Writing is messy.

Let me rephrase that; my writing is messy.

I suppose most writers feel this way. If your writing is clean the first time through, then something is probably wrong, or you’re a Mozart-ian prodigy or something.

When I was writing Be a Hobbit, I ran into a stage in the writing process where I had a substantial amount of stuff written, and it was in a kind of organized state, but I knew there was stuff missing there: cracks that needed filling, if you will.

This happens as you run out of topics to write about, chapter titles basically. I had a lot of what I needed to say, blocked out in an outline on Scrivener, so I could see where I was going to go from chapter to chapter. I didn’t write it all in sequence, mind you; I wrote whatever I felt I was ready to write, each morning.

Sometimes I didn’t feel particularly inspired to write anything in particular, so I just picked a section, looked at the title, and pulled the trigger! I just started to write, anything. After a minute or so, the words would start to head in the right direction. I’m doing this right now, actually, as I write this article.

Today, I’m in the middle of writing The End of Fear Itself, and it’s coming along faster now, but I am running out of chapter sections to write, though lately the ideas have been flowing pretty well. But I can see that soon, in the next week probably, I’m gonna fill in the ideas that I’ve already blocked out, and then I’ll be stuck.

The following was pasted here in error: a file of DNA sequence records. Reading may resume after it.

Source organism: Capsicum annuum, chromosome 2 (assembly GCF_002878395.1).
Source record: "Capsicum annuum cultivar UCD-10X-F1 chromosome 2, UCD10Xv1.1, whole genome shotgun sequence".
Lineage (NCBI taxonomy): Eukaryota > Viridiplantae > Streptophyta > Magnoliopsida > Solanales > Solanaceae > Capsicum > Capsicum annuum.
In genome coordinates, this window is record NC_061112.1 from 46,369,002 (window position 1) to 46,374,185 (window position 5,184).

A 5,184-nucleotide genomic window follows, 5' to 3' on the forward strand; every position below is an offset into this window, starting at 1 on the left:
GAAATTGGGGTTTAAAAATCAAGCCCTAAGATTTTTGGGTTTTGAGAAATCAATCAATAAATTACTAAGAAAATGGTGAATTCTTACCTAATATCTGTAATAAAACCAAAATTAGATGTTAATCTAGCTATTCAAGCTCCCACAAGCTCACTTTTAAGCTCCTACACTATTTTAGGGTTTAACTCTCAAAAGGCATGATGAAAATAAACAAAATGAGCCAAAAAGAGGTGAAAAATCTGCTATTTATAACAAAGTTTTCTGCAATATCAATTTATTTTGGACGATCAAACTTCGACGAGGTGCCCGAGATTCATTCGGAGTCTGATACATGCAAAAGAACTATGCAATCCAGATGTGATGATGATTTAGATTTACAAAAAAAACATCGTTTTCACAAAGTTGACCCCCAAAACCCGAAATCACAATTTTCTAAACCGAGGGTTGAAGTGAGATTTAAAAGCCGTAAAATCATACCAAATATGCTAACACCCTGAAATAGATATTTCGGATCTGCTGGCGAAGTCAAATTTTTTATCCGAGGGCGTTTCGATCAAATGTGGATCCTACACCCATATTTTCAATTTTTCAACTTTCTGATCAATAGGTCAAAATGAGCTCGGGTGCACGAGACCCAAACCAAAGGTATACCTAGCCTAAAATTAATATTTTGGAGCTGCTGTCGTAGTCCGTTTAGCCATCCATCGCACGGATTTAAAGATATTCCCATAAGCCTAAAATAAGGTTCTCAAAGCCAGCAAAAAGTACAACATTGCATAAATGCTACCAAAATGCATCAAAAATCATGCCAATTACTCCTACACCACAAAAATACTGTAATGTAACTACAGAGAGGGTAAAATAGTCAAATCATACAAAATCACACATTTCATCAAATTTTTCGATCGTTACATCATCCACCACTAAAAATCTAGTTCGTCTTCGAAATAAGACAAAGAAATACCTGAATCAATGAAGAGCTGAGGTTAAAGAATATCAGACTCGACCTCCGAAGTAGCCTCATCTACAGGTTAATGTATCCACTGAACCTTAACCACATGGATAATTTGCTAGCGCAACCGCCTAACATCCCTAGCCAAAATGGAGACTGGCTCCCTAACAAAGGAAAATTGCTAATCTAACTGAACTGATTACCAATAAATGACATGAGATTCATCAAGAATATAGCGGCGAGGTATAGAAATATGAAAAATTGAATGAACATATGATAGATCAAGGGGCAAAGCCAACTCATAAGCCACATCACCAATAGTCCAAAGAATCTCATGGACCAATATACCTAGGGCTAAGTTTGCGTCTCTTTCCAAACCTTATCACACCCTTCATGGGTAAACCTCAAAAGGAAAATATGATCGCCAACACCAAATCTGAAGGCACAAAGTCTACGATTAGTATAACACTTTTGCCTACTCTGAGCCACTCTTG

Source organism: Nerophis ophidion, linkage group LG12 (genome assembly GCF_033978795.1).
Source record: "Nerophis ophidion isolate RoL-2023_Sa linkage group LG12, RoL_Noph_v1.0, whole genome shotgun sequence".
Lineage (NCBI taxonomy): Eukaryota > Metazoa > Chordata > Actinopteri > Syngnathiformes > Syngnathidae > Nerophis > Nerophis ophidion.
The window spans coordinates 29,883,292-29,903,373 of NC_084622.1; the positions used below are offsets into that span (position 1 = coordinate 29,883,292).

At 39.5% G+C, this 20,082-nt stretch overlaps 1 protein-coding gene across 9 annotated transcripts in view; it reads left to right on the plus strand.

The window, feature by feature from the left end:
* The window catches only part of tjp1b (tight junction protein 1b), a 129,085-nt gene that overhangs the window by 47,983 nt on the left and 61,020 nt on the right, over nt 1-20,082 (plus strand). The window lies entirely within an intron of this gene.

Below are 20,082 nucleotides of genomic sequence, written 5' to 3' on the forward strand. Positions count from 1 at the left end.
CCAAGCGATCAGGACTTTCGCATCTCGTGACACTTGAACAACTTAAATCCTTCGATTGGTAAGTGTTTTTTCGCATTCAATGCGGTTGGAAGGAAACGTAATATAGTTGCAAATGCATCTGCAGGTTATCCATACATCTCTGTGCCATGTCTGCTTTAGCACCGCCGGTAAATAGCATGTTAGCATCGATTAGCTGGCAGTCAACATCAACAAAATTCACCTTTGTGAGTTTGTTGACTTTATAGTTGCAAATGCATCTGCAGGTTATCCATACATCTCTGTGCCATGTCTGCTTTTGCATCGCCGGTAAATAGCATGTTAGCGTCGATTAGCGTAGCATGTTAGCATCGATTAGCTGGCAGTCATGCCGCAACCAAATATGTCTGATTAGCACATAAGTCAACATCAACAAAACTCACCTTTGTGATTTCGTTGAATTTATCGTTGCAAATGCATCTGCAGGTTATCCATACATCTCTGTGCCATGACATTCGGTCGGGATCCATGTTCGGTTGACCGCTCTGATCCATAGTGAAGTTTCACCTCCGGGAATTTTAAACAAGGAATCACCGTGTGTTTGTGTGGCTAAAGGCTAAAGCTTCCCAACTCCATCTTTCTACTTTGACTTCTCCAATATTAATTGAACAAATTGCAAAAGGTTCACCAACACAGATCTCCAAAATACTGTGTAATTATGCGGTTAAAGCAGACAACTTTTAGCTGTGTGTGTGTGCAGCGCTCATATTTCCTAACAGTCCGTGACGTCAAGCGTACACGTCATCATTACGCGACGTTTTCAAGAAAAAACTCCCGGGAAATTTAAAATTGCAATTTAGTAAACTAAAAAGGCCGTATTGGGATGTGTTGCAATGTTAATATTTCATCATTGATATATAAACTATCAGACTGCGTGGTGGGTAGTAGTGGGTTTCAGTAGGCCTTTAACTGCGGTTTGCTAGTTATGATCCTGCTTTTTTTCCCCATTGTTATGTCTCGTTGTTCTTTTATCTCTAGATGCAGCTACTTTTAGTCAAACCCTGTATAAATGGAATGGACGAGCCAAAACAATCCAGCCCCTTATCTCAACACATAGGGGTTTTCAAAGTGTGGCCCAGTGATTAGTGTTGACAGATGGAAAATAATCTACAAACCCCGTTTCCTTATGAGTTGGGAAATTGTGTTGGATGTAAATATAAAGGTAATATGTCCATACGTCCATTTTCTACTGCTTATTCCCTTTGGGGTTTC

This is natural, I’m sure. I know it happened to me during Be a Hobbit, so I’m sure it happens to book writers all the time.

The solution to this block is simple; I read.

Once I get to that road block, I stop writing on that particular project. I don’t stop writing completely; I just write about other things. In fact, that’s what I’m doing right now. That process is beginning with this article. I’m writing on a different topic right here: the topic about writing about another topic when your main topic or project gets to a road block.

How’s that for picture in picture?

While I’m writing on other topics, like this one, I go back to the manuscript, the book, and read through the entire thing: start to finish. Next to me is my legal pad and my trusty pen. As I read through, I make notes on the pad about what is missing: things I need to write about that I haven’t touched yet. I also note chapters and sections that need to be fleshed out more. I do this in the order they are currently arranged.

Since this is the 21st Century, and it’s not an actual, paper manuscript, or vellum or papyrus, I also make notes in Scrivener, in the document itself, as I go. I don’t just write it on the pad. I will make a note on the pad, for instance, that says, “Add chapter on Fear of High Heeled Shoes,”—which isn’t a real chapter I don’t think, but it was the first thing that came to mind, so you know where my mind is this morning—and then I actually create that chapter document within Scrivener, in the book document itself.

You can do this in whatever program you’re using, of course. Just create a new page, or whatever, with that title and leave it blank for now. It just becomes a marker that you can come back to and write later. By having the title and blank page, if I get stuck one morning on what to write, I can just pick one of the blank pages, and start typing until the idea comes and I’m off to the races!